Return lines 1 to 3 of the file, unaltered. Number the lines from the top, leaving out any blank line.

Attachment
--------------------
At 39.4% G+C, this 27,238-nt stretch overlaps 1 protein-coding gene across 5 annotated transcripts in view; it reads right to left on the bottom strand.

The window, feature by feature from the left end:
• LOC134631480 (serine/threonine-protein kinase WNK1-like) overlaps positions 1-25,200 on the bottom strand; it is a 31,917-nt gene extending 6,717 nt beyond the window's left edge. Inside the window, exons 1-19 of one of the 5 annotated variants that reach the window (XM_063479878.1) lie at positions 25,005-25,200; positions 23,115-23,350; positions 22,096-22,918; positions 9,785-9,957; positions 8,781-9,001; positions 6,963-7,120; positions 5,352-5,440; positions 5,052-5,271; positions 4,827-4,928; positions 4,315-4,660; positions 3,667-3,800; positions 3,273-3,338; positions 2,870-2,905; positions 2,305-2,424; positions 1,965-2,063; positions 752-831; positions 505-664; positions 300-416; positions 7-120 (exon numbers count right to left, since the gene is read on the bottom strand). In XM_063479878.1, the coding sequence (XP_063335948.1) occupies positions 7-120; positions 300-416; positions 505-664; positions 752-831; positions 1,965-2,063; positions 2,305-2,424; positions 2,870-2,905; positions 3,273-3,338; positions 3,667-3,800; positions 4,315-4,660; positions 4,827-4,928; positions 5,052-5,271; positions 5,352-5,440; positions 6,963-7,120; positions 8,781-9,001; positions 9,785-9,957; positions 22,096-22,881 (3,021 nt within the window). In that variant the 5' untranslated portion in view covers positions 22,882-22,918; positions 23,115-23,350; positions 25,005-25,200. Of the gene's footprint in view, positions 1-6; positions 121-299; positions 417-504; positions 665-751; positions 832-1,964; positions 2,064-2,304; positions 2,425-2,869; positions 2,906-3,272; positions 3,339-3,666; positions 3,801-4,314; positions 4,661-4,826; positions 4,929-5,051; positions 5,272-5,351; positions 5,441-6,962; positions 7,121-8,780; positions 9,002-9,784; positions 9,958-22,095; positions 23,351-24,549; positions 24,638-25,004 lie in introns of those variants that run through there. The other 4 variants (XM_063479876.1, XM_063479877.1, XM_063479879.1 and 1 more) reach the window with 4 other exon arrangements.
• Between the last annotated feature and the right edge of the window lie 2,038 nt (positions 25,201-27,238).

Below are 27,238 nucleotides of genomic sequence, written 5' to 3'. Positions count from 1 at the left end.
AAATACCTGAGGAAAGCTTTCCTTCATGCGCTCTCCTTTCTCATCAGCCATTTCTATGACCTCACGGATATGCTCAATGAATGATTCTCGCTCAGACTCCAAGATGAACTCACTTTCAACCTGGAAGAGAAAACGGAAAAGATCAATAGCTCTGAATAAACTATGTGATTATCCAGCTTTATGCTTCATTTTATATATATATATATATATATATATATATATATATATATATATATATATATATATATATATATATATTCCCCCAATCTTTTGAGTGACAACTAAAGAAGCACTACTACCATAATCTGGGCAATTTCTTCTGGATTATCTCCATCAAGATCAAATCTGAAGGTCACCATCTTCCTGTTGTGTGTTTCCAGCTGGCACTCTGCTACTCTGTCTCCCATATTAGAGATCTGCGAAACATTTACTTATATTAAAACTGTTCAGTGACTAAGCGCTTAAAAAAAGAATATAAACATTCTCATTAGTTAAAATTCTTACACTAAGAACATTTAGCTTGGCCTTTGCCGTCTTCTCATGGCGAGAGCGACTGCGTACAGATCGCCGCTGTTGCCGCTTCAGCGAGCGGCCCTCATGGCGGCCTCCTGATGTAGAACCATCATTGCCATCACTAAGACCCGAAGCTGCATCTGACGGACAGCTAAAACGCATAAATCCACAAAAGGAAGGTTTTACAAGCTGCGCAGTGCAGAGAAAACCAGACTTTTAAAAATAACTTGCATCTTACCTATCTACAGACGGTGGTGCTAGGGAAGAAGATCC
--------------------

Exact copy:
At 39.4% G+C, this 27,238-nt stretch overlaps 1 protein-coding gene across 5 annotated transcripts in view; it reads right to left on the bottom strand.

The window, feature by feature from the left end:
• LOC134631480 (serine/threonine-protein kinase WNK1-like) overlaps positions 1-25,200 on the bottom strand; it is a 31,917-nt gene extending 6,717 nt beyond the window's left edge. Inside the window, exons 1-19 of one of the 5 annotated variants that reach the window (XM_063479878.1) lie at positions 25,005-25,200; positions 23,115-23,350; positions 22,096-22,918; positions 9,785-9,957; positions 8,781-9,001; positions 6,963-7,120; positions 5,352-5,440; positions 5,052-5,271; positions 4,827-4,928; positions 4,315-4,660; positions 3,667-3,800; positions 3,273-3,338; positions 2,870-2,905; positions 2,305-2,424; positions 1,965-2,063; positions 752-831; positions 505-664; positions 300-416; positions 7-120 (exon numbers count right to left, since the gene is read on the bottom strand). In XM_063479878.1, the coding sequence (XP_063335948.1) occupies positions 7-120; positions 300-416; positions 505-664; positions 752-831; positions 1,965-2,063; positions 2,305-2,424; positions 2,870-2,905; positions 3,273-3,338; positions 3,667-3,800; positions 4,315-4,660; positions 4,827-4,928; positions 5,052-5,271; positions 5,352-5,440; positions 6,963-7,120; positions 8,781-9,001; positions 9,785-9,957; positions 22,096-22,881 (3,021 nt within the window). In that variant the 5' untranslated portion in view covers positions 22,882-22,918; positions 23,115-23,350; positions 25,005-25,200. Of the gene's footprint in view, positions 1-6; positions 121-299; positions 417-504; positions 665-751; positions 832-1,964; positions 2,064-2,304; positions 2,425-2,869; positions 2,906-3,272; positions 3,339-3,666; positions 3,801-4,314; positions 4,661-4,826; positions 4,929-5,051; positions 5,272-5,351; positions 5,441-6,962; positions 7,121-8,780; positions 9,002-9,784; positions 9,958-22,095; positions 23,351-24,549; positions 24,638-25,004 lie in introns of those variants that run through there. The other 4 variants (XM_063479876.1, XM_063479877.1, XM_063479879.1 and 1 more) reach the window with 4 other exon arrangements.